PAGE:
the intent to acquire Movidius– a startup that designs mobile based vision processor chips
and software and development tools—for an undisclosed amount. In a bet to bolster its hold in computer vision and machine learning, Intel is increasingly determined to invest in Artificial Intelligence (AI) business and move beyond the PC-strategy.
How will the acquisition help Intel?
Combined with Intel’s existing assets, Movidius could potentially aid Intel with low-power, high-performance System on a Chip (SoC) platforms for accelerating computer vision applications. The deal pans out well in line with Intel’s RealSense
vision and strategy and will possibly see growth after the integration of VPU
(Vision Processing Unit) platform for on-device vision processing by Movidius.
Josh Walden, Senior Vice President and General Manager, Technology Group, Intel believes, that RealSense depth-sensing cameras allowed devices to “see” the world in three dimensions. And the aim continues, to build a suite of capabilities that open arenas in recognizing objects, understanding scenes, authentication and tracking and navigating. In an Intel blog, he said, “As devices become smarter and more distributed, we recognize that specific SoC attributes will be paramount to giving human-like sight to the 50 billion connected devices that are projected by 2020.”
“We see massive potential for Movidius to accelerate our initiatives in new and emerging technologies. The ability to track, navigate, map and recognize both scenes and objects using Movidius’ low-power and high-performance SoCs opens opportunities in areas where heat, battery life and form factors are key. Movidius’ market-leading family of computer vision SoCs complements Intel’s RealSense offerings in addition to our broader IP and product roadmap,” Walden added.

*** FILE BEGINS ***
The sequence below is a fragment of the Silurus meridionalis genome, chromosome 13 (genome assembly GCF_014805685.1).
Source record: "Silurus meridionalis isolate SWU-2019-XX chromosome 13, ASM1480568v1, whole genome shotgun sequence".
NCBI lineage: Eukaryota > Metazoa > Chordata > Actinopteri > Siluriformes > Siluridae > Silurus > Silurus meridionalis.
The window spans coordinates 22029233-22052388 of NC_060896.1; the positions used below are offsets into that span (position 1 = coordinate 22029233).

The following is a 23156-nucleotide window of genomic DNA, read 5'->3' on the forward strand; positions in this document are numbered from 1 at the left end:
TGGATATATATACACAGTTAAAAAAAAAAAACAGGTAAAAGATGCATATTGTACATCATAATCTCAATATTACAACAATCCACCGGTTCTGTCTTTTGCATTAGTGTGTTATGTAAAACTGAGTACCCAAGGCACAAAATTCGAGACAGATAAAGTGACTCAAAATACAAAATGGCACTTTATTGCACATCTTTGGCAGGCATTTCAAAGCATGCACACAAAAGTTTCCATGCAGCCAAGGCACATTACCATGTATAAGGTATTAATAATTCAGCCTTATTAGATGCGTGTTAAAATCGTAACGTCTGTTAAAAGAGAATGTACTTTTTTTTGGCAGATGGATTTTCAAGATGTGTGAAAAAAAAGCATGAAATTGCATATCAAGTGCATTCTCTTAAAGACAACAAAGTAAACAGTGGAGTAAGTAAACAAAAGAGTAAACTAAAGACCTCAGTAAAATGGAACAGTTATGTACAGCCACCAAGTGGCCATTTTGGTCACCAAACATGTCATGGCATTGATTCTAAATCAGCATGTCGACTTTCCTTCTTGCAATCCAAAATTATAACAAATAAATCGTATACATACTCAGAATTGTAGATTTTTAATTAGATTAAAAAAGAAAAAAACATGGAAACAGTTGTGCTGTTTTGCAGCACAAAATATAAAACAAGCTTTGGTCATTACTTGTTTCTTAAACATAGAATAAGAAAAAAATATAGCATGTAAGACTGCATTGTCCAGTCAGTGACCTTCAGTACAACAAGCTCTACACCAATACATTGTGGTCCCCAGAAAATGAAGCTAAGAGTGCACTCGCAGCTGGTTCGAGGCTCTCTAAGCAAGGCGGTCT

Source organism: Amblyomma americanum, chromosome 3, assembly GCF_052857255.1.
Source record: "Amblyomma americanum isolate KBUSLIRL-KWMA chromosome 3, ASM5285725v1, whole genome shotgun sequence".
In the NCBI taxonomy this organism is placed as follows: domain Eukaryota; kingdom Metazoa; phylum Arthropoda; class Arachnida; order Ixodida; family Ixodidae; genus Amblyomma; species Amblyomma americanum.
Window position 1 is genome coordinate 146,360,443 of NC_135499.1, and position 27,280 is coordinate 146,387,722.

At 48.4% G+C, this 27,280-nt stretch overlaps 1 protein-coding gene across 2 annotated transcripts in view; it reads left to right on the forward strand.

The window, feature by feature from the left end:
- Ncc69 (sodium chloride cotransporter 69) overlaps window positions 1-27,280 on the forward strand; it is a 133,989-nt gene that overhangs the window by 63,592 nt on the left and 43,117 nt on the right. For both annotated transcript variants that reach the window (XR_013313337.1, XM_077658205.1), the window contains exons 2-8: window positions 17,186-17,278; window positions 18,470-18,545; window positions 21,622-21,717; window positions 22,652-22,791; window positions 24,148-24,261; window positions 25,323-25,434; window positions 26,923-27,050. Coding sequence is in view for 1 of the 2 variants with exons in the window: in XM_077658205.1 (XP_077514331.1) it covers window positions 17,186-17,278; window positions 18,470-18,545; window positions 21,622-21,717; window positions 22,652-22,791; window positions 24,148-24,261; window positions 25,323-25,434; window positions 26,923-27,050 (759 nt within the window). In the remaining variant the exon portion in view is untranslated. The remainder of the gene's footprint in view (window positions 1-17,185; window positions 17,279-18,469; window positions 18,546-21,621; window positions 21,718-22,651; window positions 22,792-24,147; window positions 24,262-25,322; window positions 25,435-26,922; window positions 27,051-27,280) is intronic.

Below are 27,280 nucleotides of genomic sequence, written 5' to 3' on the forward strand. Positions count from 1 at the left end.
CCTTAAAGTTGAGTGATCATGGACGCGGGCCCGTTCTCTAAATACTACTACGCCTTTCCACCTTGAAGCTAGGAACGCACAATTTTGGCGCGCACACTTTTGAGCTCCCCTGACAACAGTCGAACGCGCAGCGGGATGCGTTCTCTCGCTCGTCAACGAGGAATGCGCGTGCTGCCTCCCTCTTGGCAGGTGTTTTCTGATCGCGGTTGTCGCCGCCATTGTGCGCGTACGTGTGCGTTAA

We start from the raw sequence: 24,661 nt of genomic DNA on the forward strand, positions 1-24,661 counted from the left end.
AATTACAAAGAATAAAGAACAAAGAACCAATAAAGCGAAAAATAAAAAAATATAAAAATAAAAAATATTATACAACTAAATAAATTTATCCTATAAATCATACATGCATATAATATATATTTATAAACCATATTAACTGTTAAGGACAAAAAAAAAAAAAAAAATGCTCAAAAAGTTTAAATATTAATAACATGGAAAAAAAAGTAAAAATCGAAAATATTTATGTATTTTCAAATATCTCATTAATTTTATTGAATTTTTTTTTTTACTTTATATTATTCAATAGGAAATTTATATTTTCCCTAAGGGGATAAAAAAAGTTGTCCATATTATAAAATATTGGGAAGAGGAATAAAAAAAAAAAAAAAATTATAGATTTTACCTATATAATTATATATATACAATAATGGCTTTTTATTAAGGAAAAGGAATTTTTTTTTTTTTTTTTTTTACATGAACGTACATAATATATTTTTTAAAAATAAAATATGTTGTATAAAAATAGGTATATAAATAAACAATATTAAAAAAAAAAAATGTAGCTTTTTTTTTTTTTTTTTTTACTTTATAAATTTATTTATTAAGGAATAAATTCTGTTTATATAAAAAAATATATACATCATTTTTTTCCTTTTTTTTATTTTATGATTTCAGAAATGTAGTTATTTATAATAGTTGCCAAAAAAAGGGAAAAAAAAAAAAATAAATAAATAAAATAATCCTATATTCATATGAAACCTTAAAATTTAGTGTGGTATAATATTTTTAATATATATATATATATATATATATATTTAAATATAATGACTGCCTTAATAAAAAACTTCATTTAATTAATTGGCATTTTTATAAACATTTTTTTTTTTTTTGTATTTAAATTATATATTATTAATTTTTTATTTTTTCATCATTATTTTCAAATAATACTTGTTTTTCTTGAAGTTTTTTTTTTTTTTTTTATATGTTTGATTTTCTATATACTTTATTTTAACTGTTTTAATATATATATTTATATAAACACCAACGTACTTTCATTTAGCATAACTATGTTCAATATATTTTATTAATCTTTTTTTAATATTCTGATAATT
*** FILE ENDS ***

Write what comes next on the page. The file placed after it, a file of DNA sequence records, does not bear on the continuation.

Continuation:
Intel also plans to deploy the technology it is buying in domains like augmented, virtual and merged reality (AR/VR/MR), drones, robotics and digital security cameras. Additionally, Movidius will also bring algorithms tuned for deep learning, depth processing, navigation and mapping, and natural interactions, in enhancing and bolstering RealSense capabilities, says Intel.
Post-acquisition Movidius claims that it will retain its talent and the start-up mentality. The Dublin-based company which states that it is working with names like DJI
to give sight to smart devices including drones, security cameras, AR/VR headsets, is ambitious to address growing challenges of AI and getting devices ‘not just to see, but also to think’.
Remi El-Ouazzane, CEO, Movidius, in another blogpost
Movidius has been attacking this challenge at the device level – combining advanced algorithms with dedicated low-power hardware. At Intel, we’ll be part of a team that is attacking this challenge from the cloud, through the network and on the device. This is very exciting.
However this isn’t Intel’s first buy in the AI space. Earlier, in August, it acquired California-based startup, Nervana
to enhance the deep learning performance and Total Cost of Ownership (TCO) of its Intel Xeon and Intel Xeon Phi processors.